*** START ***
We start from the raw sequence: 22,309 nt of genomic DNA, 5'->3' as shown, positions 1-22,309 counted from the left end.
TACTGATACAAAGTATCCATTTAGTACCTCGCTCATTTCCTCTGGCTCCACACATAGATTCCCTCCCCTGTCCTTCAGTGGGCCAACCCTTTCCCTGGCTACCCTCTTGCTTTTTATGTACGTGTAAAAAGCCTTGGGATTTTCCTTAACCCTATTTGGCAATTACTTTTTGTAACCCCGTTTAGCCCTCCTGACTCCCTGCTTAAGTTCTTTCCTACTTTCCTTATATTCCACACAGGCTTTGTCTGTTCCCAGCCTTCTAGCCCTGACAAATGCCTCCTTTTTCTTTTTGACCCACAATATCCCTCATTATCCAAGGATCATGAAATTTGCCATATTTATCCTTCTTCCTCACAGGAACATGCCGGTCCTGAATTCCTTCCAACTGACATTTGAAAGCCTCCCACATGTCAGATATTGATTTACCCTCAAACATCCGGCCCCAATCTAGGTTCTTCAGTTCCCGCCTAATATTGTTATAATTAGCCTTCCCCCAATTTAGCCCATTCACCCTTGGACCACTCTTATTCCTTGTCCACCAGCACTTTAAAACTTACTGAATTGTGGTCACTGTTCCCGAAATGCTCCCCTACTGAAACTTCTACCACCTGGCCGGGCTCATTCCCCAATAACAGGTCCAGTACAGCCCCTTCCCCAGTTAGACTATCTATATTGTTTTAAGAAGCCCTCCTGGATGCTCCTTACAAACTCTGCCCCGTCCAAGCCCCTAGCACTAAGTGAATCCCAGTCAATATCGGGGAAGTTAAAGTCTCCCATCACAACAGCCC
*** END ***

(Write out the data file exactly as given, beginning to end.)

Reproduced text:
We start from the raw sequence: 22,309 nt of genomic DNA, 5'->3' as shown, positions 1-22,309 counted from the left end.
TACTGATACAAAGTATCCATTTAGTACCTCGCTCATTTCCTCTGGCTCCACACATAGATTCCCTCCCCTGTCCTTCAGTGGGCCAACCCTTTCCCTGGCTACCCTCTTGCTTTTTATGTACGTGTAAAAAGCCTTGGGATTTTCCTTAACCCTATTTGGCAATTACTTTTTGTAACCCCGTTTAGCCCTCCTGACTCCCTGCTTAAGTTCTTTCCTACTTTCCTTATATTCCACACAGGCTTTGTCTGTTCCCAGCCTTCTAGCCCTGACAAATGCCTCCTTTTTCTTTTTGACCCACAATATCCCTCATTATCCAAGGATCATGAAATTTGCCATATTTATCCTTCTTCCTCACAGGAACATGCCGGTCCTGAATTCCTTCCAACTGACATTTGAAAGCCTCCCACATGTCAGATATTGATTTACCCTCAAACATCCGGCCCCAATCTAGGTTCTTCAGTTCCCGCCTAATATTGTTATAATTAGCCTTCCCCCAATTTAGCCCATTCACCCTTGGACCACTCTTATTCCTTGTCCACCAGCACTTTAAAACTTACTGAATTGTGGTCACTGTTCCCGAAATGCTCCCCTACTGAAACTTCTACCACCTGGCCGGGCTCATTCCCCAATAACAGGTCCAGTACAGCCCCTTCCCCAGTTAGACTATCTATATTGTTTTAAGAAGCCCTCCTGGATGCTCCTTACAAACTCTGCCCCGTCCAAGCCCCTAGCACTAAGTGAATCCCAGTCAATATCGGGGAAGTTAAAGTCTCCCATCACAACAGCCC